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The true value of mushrooms

The true value of mushrooms

It’s omajova season. The giant mushrooms are back. The termites have been busy, and so have drivers dashing off to harass termite nests and chase off whatever wild animals they find eating the things.

Personally, having eaten a piece of omajova before, I have my doubts about their value as a culinary delight. I ate it with scrambled egg, and the egg had more flavor than the mushroom. I had a discussion with someone about the lack of flavor, to which she responded that it is nothing that garlic and butter can’t fix.

Uncle Iconoclast has something to say about this. It involves index linking the value of a large chunk of fungus, cultivated in compost and / or dung, to the flavor of garlic and butter. If there is a positive correlation, how come noodles are so cheap? Why don’t people squabble in the aisles of shopping stores over those things.

Let’s start with the root of the thing, the common mushroom.

Mushrooms definitely had value, when they grew wild in forests. Picture Oleg the notional flatfooted hunter, chasing after some or other fleet dear. Sooner or later, inept hunting techniques would lead notional hunter to eat something, anything.

Assuming the hunter was also challenged by squirrels, rabbits, birds and field mice, and didn’t want to eat leaves, a mushroom would be fairly useful. Given my personal experience, it would take quite a lot of them though, and most of the full feeling would probably come from the butter and garlic.

What must have also added to the value of the notional hunter’s notional mushroom was that it grew among poisonous and hallucinogenic mushrooms. Taking that a step simpler, if you didn’t fall over and die, or start seeing trees walking, the edible mushroom was a jackpot.

Let’s round up. A notional hunter, Oleg, is so inept that he has to eat potentially lethal or hallucinogenic fungus that grows in dung and / or compost. How does he get around that among his buddies? Most likely, he distracted the hunting party from their laughter by telling them how wonderful mushrooms taste, and possibly offering the poisonous or hallucinogenic ones to those who didn’t fall for his spiel.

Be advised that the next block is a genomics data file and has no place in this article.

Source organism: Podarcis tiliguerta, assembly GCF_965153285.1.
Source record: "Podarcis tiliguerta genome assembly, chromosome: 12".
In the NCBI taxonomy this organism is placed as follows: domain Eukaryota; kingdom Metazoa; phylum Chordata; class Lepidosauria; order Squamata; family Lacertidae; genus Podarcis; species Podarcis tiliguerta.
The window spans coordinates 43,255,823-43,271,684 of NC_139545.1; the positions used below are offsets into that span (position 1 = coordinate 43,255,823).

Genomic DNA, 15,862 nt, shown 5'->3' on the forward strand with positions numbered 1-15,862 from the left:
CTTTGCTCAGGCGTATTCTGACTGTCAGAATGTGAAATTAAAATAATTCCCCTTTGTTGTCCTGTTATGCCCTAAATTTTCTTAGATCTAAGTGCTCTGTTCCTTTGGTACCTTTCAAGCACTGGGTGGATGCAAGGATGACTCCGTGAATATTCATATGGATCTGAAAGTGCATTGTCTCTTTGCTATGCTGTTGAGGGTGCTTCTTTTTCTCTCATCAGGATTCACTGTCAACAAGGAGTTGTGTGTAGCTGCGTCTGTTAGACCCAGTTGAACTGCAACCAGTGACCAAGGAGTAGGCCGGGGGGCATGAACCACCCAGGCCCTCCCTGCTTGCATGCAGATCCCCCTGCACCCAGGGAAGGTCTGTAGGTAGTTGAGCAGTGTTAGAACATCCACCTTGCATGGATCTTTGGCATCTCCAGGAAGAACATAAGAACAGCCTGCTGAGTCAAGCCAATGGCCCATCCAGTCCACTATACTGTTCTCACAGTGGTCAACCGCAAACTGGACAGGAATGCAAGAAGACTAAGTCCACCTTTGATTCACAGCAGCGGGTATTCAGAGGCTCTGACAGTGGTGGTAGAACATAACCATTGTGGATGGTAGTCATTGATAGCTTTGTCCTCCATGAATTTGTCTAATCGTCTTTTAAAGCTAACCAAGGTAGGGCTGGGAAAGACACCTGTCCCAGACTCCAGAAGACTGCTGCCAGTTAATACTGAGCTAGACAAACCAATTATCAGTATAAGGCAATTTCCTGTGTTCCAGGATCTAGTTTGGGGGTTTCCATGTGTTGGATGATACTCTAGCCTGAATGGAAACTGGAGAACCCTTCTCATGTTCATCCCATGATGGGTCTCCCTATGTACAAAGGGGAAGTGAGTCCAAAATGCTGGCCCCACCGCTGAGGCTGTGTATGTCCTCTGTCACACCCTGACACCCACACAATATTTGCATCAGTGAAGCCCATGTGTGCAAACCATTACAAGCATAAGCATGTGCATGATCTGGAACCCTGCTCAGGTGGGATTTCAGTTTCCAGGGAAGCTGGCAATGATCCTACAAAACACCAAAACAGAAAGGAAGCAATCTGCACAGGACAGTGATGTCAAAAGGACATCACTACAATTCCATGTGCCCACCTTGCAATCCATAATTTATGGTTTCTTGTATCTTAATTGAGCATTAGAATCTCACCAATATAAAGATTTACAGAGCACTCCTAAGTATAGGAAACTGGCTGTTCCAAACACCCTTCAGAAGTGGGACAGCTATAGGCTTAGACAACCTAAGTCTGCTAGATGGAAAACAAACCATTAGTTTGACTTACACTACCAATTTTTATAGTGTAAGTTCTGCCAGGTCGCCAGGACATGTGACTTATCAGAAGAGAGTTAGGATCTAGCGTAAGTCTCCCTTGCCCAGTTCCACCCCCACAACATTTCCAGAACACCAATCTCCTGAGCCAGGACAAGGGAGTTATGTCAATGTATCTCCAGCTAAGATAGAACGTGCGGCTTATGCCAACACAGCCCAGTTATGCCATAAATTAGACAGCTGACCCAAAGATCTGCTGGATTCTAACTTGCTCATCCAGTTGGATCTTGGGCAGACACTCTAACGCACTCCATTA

If you repeat the same lie often enough, it becomes the truth.

On the other hand, the truth is that mushrooms are regarded as a luxury ingredient, mostly more valued for their appearance in the dish, than the flavor they impart to it. The exception to this rule is probably the hallucinatory mushroom, which is ingested, but then vomited up before trees start walking. And the poisonous ones of course.

Some mushrooms can be tasted, but those are expensive, and usually need to be rehydrated for hours before they can be added to the dish. For the rest, they serve better as carriers for the flavours of garlic, butter, the salt or herbs in the white sauce, or as décor on the pizza.

If anything proves the point that people choose mushrooms for their appearance in the dish, rather than the flavor, it is the pizza. A pizza begins with a tomato base and a mild but slightly cheese, both of which have more flavor than most mushrooms. Yet people get all excited about mushrooms on pizza, even with salami, bacon or pineapple.

This type of consumer behavior is not uncommon. There are still people out their flaunting a certain brand of very expensive mobile phone, which has more in common with a braai lighter that spoils the flavor of chops, rather than a technological miracle.

And while we are here, I have asked before what prompted someone to put a prawn in his mouth, especially given that the thing looks like the sort of insect that makes people jump for the bug spray. I’ll bet nobody would eat them if they walked around on land.

This is the wonder of economics. If you tell someone something is valuable, or rare, or luxurious, they will pay a premium for it, without thinking too hard about the actual value.

For my part, I will stick to noodles. They don’t look great on pizza, which is better decorated with salami or bacon, but they are affordable.

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